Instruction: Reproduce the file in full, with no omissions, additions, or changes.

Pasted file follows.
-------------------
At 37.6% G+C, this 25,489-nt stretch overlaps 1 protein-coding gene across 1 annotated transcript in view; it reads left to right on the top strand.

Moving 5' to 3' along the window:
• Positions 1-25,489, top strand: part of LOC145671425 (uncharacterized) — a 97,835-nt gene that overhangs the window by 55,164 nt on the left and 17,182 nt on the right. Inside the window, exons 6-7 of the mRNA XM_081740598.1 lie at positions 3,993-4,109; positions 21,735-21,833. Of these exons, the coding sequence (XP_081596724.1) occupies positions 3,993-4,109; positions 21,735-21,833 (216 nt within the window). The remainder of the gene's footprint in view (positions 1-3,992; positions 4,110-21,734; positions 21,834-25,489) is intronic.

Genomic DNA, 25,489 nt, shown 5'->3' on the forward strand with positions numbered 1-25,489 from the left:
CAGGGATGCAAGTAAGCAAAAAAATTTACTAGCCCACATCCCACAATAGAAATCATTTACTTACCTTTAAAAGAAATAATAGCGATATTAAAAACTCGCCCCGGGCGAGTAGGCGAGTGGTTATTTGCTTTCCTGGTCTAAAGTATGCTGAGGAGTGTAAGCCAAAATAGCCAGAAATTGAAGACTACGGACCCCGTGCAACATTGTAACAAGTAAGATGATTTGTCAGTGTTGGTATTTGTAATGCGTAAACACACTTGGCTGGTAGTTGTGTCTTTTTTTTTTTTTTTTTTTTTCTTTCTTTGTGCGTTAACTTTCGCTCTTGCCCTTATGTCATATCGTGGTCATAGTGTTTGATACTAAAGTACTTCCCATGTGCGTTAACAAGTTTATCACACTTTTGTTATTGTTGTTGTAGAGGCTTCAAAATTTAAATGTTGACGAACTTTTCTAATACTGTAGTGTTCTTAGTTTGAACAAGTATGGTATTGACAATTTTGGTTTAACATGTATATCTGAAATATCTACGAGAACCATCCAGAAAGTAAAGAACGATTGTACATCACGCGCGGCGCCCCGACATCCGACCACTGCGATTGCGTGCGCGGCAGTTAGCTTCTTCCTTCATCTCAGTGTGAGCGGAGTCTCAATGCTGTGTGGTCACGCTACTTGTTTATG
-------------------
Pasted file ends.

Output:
At 37.6% G+C, this 25,489-nt stretch overlaps 1 protein-coding gene across 1 annotated transcript in view; it reads left to right on the top strand.

Moving 5' to 3' along the window:
• Positions 1-25,489, top strand: part of LOC145671425 (uncharacterized) — a 97,835-nt gene that overhangs the window by 55,164 nt on the left and 17,182 nt on the right. Inside the window, exons 6-7 of the mRNA XM_081740598.1 lie at positions 3,993-4,109; positions 21,735-21,833. Of these exons, the coding sequence (XP_081596724.1) occupies positions 3,993-4,109; positions 21,735-21,833 (216 nt within the window). The remainder of the gene's footprint in view (positions 1-3,992; positions 4,110-21,734; positions 21,834-25,489) is intronic.

Genomic DNA, 25,489 nt, shown 5'->3' on the forward strand with positions numbered 1-25,489 from the left:
CAGGGATGCAAGTAAGCAAAAAAATTTACTAGCCCACATCCCACAATAGAAATCATTTACTTACCTTTAAAAGAAATAATAGCGATATTAAAAACTCGCCCCGGGCGAGTAGGCGAGTGGTTATTTGCTTTCCTGGTCTAAAGTATGCTGAGGAGTGTAAGCCAAAATAGCCAGAAATTGAAGACTACGGACCCCGTGCAACATTGTAACAAGTAAGATGATTTGTCAGTGTTGGTATTTGTAATGCGTAAACACACTTGGCTGGTAGTTGTGTCTTTTTTTTTTTTTTTTTTTTTCTTTCTTTGTGCGTTAACTTTCGCTCTTGCCCTTATGTCATATCGTGGTCATAGTGTTTGATACTAAAGTACTTCCCATGTGCGTTAACAAGTTTATCACACTTTTGTTATTGTTGTTGTAGAGGCTTCAAAATTTAAATGTTGACGAACTTTTCTAATACTGTAGTGTTCTTAGTTTGAACAAGTATGGTATTGACAATTTTGGTTTAACATGTATATCTGAAATATCTACGAGAACCATCCAGAAAGTAAAGAACGATTGTACATCACGCGCGGCGCCCCGACATCCGACCACTGCGATTGCGTGCGCGGCAGTTAGCTTCTTCCTTCATCTCAGTGTGAGCGGAGTCTCAATGCTGTGTGGTCACGCTACTTGTTTATG